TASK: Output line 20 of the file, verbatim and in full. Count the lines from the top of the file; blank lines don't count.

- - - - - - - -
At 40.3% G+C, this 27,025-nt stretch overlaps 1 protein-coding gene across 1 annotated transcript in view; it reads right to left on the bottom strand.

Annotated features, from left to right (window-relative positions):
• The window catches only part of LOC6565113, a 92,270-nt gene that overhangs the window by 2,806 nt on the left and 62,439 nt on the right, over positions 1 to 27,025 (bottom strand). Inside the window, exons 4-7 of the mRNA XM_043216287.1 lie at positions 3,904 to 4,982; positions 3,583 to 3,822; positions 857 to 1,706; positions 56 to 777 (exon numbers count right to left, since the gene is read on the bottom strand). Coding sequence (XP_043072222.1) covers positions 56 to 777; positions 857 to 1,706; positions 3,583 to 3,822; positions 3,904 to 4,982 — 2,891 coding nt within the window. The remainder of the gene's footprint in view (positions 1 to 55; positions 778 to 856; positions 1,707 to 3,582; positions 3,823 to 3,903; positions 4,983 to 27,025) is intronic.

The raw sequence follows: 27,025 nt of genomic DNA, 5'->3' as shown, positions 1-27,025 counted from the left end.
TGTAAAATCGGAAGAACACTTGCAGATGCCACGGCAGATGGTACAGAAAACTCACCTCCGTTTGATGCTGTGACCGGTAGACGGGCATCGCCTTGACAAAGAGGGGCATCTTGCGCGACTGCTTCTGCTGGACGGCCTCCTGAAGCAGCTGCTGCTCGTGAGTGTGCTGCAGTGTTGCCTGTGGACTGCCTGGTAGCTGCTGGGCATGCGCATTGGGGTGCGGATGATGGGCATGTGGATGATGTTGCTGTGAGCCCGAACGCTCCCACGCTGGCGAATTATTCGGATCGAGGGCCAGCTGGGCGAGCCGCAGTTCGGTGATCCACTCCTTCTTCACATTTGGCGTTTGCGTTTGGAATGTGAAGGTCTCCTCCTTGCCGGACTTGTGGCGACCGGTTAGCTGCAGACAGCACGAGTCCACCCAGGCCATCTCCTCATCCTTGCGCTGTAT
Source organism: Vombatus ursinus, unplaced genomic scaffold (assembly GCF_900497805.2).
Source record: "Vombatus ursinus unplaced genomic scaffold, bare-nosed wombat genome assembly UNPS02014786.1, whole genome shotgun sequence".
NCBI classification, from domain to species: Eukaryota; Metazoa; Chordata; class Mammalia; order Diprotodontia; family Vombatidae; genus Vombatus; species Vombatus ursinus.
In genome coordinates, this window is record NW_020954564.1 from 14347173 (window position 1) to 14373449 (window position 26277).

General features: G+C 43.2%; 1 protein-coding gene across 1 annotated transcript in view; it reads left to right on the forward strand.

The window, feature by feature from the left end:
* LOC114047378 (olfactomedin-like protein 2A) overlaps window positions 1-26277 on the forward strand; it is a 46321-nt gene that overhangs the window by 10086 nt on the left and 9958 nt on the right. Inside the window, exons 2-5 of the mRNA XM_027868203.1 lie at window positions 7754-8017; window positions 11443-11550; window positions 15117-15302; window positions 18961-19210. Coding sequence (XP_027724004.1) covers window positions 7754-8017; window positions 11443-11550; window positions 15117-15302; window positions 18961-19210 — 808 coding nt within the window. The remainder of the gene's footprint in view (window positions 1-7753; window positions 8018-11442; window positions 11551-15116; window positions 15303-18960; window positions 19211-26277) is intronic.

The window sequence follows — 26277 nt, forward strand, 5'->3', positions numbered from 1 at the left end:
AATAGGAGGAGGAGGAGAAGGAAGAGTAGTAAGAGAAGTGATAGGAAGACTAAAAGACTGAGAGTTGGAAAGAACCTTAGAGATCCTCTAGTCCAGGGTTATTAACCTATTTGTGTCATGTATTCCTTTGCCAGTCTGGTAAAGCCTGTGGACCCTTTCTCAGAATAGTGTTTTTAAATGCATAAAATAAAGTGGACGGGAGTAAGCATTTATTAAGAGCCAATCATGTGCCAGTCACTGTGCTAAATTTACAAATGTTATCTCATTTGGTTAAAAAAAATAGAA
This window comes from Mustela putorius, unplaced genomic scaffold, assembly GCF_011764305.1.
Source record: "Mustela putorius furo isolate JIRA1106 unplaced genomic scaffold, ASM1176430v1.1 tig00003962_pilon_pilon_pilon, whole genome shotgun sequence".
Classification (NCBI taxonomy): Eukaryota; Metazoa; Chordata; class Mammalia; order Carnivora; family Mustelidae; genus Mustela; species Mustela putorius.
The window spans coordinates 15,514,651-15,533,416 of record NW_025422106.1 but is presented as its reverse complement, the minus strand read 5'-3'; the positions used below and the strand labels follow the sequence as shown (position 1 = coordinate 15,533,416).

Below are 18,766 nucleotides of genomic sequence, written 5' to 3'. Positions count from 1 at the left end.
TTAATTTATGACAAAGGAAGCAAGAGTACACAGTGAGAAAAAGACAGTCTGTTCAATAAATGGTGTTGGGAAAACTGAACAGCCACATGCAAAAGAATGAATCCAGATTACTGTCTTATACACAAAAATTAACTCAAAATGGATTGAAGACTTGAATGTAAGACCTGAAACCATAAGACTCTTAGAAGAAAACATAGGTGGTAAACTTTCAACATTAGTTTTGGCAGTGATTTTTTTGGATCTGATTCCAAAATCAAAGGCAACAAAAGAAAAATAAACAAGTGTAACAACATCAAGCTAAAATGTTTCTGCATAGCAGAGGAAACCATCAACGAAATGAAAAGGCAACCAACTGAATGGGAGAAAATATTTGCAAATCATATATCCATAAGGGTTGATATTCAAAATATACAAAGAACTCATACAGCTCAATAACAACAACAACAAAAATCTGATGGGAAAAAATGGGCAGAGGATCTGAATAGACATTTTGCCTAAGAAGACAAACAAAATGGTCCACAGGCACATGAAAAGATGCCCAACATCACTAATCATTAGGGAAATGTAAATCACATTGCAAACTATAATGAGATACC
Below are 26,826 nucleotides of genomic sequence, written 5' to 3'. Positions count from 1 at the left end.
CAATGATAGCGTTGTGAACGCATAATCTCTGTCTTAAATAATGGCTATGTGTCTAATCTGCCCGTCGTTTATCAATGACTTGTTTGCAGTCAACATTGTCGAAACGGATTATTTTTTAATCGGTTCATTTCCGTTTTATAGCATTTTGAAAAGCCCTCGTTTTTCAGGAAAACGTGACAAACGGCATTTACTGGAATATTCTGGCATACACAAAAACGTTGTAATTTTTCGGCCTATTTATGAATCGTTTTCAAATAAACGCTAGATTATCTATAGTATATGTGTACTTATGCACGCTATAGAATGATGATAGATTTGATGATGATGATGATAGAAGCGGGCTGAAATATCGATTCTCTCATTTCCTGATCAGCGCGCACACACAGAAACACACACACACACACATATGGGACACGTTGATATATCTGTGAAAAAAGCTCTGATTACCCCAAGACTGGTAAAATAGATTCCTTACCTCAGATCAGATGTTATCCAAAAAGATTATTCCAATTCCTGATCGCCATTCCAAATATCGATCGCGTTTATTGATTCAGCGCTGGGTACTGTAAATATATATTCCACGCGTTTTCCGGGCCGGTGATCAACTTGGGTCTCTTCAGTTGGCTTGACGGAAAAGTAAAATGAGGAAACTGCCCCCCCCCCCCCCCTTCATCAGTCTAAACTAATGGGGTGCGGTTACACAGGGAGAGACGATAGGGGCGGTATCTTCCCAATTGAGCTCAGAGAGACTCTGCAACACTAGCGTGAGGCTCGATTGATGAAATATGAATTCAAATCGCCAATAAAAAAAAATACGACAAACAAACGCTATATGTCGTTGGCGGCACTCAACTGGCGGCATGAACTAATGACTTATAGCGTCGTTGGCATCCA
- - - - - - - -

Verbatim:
TTAATTTATGACAAAGGAAGCAAGAGTACACAGTGAGAAAAAGACAGTCTGTTCAATAAATGGTGTTGGGAAAACTGAACAGCCACATGCAAAAGAATGAATCCAGATTACTGTCTTATACACAAAAATTAACTCAAAATGGATTGAAGACTTGAATGTAAGACCTGAAACCATAAGACTCTTAGAAGAAAACATAGGTGGTAAACTTTCAACATTAGTTTTGGCAGTGATTTTTTTGGATCTGATTCCAAAATCAAAGGCAACAAAAGAAAAATAAACAAGTGTAACAACATCAAGCTAAAATGTTTCTGCATAGCAGAGGAAACCATCAACGAAATGAAAAGGCAACCAACTGAATGGGAGAAAATATTTGCAAATCATATATCCATAAGGGTTGATATTCAAAATATACAAAGAACTCATACAGCTCAATAACAACAACAACAAAAATCTGATGGGAAAAAATGGGCAGAGGATCTGAATAGACATTTTGCCTAAGAAGACAAACAAAATGGTCCACAGGCACATGAAAAGATGCCCAACATCACTAATCATTAGGGAAATGTAAATCACATTGCAAACTATAATGAGATACC